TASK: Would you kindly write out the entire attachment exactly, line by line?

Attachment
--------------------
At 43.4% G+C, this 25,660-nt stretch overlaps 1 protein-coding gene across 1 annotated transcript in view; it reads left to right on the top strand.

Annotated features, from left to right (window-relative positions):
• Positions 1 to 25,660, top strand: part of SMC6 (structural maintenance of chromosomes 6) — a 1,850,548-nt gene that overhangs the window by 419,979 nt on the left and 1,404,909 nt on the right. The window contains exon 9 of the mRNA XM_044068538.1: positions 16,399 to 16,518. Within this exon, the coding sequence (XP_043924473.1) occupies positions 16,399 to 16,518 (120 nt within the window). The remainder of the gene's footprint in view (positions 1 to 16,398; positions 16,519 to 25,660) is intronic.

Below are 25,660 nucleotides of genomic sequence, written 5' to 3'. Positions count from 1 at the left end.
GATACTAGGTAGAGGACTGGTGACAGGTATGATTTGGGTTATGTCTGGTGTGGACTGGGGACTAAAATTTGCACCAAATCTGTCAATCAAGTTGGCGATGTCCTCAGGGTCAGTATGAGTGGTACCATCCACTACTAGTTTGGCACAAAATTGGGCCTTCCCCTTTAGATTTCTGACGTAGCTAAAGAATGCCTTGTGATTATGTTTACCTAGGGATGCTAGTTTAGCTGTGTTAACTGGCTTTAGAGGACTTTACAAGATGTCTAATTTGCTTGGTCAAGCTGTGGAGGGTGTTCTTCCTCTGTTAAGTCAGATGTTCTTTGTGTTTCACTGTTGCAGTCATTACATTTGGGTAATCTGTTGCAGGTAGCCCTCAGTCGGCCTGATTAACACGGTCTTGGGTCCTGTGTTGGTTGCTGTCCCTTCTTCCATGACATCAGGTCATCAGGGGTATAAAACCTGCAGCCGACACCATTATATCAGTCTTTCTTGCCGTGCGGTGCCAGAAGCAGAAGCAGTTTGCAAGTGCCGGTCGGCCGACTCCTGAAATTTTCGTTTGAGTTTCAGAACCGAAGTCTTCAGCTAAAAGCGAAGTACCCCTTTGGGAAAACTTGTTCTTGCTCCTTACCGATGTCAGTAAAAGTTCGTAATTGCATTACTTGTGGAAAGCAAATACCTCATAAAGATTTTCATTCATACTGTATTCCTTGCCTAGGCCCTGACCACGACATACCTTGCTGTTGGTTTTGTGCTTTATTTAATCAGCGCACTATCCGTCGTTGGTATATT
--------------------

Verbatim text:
At 43.4% G+C, this 25,660-nt stretch overlaps 1 protein-coding gene across 1 annotated transcript in view; it reads left to right on the top strand.

Annotated features, from left to right (window-relative positions):
• Positions 1 to 25,660, top strand: part of SMC6 (structural maintenance of chromosomes 6) — a 1,850,548-nt gene that overhangs the window by 419,979 nt on the left and 1,404,909 nt on the right. The window contains exon 9 of the mRNA XM_044068538.1: positions 16,399 to 16,518. Within this exon, the coding sequence (XP_043924473.1) occupies positions 16,399 to 16,518 (120 nt within the window). The remainder of the gene's footprint in view (positions 1 to 16,398; positions 16,519 to 25,660) is intronic.

Below are 25,660 nucleotides of genomic sequence, written 5' to 3'. Positions count from 1 at the left end.
GATACTAGGTAGAGGACTGGTGACAGGTATGATTTGGGTTATGTCTGGTGTGGACTGGGGACTAAAATTTGCACCAAATCTGTCAATCAAGTTGGCGATGTCCTCAGGGTCAGTATGAGTGGTACCATCCACTACTAGTTTGGCACAAAATTGGGCCTTCCCCTTTAGATTTCTGACGTAGCTAAAGAATGCCTTGTGATTATGTTTACCTAGGGATGCTAGTTTAGCTGTGTTAACTGGCTTTAGAGGACTTTACAAGATGTCTAATTTGCTTGGTCAAGCTGTGGAGGGTGTTCTTCCTCTGTTAAGTCAGATGTTCTTTGTGTTTCACTGTTGCAGTCATTACATTTGGGTAATCTGTTGCAGGTAGCCCTCAGTCGGCCTGATTAACACGGTCTTGGGTCCTGTGTTGGTTGCTGTCCCTTCTTCCATGACATCAGGTCATCAGGGGTATAAAACCTGCAGCCGACACCATTATATCAGTCTTTCTTGCCGTGCGGTGCCAGAAGCAGAAGCAGTTTGCAAGTGCCGGTCGGCCGACTCCTGAAATTTTCGTTTGAGTTTCAGAACCGAAGTCTTCAGCTAAAAGCGAAGTACCCCTTTGGGAAAACTTGTTCTTGCTCCTTACCGATGTCAGTAAAAGTTCGTAATTGCATTACTTGTGGAAAGCAAATACCTCATAAAGATTTTCATTCATACTGTATTCCTTGCCTAGGCCCTGACCACGACATACCTTGCTGTTGGTTTTGTGCTTTATTTAATCAGCGCACTATCCGTCGTTGGTATATT